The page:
In spite of being a high-density urban centre, London is actually the third greenest city of its size in the world (according to a 2013 report commissioned by the City of London Corporation). And East London, with its history of Victorian slums and urban squalor is no exception. It boasts numerous parks, green spaces, towboat paths and even city farms. So for urban wildlife spotters and those interested in the biological diversity of the area, a new field guide published by local firm Hoxton Mini Press should prove indispensable.
Writer Harry Ades and artist Ian McDonnell have created a convenient pocket-sized guide to the urban wildlife of East London, from common pigeons, rats and foxes to more elusive fauna such as the lost baby elephant of Bethnal Green. Also featured are the traffic-stopping double yellow Lions and the Party Animal commonly found sprawled in a gutter near Hoxton Square Gardens. The book is illustrated throughout by McDonnell's delightful depictions, inspired and informed by Victorian woodcuts and etchings, while Ades' tongue-in-cheek facts and witticisms about each creature are both informative and amusing. This is an entertaining book for both young and old that may well inspire adventures in search of the nocturnal animals of Epping Forest. The book feels like a 19th century bestiary, but reads like a highly entertaining reference book for a pub quiz.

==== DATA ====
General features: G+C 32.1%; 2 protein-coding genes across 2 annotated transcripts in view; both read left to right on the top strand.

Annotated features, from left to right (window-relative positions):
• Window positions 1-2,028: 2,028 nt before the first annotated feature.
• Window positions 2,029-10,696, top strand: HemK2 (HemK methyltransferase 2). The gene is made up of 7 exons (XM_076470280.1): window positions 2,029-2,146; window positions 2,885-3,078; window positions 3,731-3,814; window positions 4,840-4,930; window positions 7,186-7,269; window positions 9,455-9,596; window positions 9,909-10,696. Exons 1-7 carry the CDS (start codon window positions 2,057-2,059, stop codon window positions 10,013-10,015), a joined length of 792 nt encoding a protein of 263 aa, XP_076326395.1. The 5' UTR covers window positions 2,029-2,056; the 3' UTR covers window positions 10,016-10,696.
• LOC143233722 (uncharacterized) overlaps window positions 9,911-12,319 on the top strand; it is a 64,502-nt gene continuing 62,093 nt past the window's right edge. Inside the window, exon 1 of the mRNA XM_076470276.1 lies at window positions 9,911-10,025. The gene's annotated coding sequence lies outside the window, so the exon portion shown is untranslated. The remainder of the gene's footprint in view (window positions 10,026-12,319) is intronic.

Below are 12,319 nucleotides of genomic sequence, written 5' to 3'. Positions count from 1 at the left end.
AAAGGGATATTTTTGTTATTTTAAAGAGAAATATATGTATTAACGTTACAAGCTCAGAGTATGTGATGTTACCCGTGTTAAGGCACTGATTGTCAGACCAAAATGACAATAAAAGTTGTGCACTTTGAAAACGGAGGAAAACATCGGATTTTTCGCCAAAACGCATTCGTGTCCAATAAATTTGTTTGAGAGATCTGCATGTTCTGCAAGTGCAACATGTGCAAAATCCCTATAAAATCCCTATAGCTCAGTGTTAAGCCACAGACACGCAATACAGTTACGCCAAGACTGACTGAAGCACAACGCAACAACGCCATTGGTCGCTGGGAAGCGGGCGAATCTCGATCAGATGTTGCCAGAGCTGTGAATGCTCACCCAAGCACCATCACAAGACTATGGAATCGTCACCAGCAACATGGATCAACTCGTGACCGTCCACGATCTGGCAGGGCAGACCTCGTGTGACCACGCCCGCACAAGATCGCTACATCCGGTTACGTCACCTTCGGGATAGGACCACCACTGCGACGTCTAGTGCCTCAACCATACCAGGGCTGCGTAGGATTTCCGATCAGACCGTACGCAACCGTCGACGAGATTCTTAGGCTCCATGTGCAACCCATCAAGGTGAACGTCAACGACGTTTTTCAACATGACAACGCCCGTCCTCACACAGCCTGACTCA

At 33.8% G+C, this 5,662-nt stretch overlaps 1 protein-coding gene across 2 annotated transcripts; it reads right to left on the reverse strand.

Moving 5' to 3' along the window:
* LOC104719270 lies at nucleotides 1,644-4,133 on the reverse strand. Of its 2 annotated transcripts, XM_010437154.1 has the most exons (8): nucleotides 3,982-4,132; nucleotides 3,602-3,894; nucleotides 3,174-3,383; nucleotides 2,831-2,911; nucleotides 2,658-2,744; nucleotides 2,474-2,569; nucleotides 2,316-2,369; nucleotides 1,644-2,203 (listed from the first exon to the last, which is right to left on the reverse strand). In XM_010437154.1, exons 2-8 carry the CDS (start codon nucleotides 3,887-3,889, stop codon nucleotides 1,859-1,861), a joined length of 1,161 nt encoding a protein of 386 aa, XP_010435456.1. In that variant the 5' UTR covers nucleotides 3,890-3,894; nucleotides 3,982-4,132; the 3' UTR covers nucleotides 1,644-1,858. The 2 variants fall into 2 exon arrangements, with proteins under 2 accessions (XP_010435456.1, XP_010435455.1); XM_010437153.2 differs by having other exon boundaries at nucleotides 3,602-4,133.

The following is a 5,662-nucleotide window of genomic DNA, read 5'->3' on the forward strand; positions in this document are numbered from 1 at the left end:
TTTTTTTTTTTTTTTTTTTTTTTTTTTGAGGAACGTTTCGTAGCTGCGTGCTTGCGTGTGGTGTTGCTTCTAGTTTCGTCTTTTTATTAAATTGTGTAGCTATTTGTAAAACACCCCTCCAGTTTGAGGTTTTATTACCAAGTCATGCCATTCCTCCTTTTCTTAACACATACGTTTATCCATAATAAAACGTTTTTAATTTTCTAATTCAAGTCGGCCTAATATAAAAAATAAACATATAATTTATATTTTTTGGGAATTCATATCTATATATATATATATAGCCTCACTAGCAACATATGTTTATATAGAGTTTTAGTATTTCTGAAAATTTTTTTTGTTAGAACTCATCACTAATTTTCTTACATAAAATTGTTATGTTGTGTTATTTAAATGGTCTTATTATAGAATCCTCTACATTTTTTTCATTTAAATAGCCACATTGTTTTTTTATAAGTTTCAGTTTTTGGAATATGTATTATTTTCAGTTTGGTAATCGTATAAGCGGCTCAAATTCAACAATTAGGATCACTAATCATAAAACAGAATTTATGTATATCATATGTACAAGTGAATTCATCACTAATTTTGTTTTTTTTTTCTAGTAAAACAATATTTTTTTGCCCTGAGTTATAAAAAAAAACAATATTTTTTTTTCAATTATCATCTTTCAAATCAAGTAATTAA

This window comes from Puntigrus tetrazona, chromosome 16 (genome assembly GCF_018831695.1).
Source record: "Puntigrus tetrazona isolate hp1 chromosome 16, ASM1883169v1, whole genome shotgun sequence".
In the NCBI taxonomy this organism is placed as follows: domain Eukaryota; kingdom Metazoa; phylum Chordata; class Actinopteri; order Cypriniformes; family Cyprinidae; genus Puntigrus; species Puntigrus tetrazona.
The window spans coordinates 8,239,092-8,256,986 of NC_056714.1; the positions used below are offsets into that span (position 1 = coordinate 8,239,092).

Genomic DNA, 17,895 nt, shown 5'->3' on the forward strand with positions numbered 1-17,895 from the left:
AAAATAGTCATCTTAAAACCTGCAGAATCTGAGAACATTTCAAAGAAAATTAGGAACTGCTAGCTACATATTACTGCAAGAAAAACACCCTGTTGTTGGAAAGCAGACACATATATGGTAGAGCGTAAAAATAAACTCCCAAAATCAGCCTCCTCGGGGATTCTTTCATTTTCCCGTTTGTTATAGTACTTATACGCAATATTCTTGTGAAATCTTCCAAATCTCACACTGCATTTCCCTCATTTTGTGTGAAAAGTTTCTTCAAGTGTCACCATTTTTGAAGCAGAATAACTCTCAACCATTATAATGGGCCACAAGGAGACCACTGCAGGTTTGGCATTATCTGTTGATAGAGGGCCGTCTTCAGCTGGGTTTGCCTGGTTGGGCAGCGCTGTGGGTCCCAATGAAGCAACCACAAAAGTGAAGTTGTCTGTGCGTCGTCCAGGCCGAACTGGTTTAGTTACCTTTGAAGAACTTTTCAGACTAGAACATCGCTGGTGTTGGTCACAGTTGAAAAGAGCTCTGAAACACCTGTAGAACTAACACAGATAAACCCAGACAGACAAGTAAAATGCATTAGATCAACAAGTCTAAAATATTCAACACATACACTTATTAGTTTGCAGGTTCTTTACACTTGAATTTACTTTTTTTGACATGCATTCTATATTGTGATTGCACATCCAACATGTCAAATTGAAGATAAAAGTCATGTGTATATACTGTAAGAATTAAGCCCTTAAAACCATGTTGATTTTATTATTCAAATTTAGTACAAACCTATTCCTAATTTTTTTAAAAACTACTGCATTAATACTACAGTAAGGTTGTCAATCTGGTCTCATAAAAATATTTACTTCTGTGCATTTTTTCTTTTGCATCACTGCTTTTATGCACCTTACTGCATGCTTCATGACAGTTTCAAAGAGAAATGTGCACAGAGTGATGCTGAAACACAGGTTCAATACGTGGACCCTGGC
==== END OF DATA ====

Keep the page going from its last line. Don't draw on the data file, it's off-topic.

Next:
A Field Guide to East London Wildlife can be purchased directly from Hoxton Mini Press for £8.95 with limited collectors' editions priced at £15 for one of 250.
Last Updated 11 November 2014